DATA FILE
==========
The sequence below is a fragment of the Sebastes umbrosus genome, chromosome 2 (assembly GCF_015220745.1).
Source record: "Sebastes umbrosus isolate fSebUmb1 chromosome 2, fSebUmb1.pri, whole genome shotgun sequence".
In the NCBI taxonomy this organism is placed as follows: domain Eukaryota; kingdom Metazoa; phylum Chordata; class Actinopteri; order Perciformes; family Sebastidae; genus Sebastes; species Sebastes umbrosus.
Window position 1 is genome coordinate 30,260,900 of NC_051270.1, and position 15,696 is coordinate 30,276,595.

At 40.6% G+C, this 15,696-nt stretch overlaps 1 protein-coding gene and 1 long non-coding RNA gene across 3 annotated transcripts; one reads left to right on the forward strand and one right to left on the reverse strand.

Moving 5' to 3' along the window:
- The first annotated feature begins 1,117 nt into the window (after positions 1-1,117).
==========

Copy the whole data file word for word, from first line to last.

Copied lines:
The sequence below is a fragment of the Sebastes umbrosus genome, chromosome 2 (assembly GCF_015220745.1).
Source record: "Sebastes umbrosus isolate fSebUmb1 chromosome 2, fSebUmb1.pri, whole genome shotgun sequence".
In the NCBI taxonomy this organism is placed as follows: domain Eukaryota; kingdom Metazoa; phylum Chordata; class Actinopteri; order Perciformes; family Sebastidae; genus Sebastes; species Sebastes umbrosus.
Window position 1 is genome coordinate 30,260,900 of NC_051270.1, and position 15,696 is coordinate 30,276,595.

At 40.6% G+C, this 15,696-nt stretch overlaps 1 protein-coding gene and 1 long non-coding RNA gene across 3 annotated transcripts; one reads left to right on the forward strand and one right to left on the reverse strand.

Moving 5' to 3' along the window:
- The first annotated feature begins 1,117 nt into the window (after positions 1-1,117).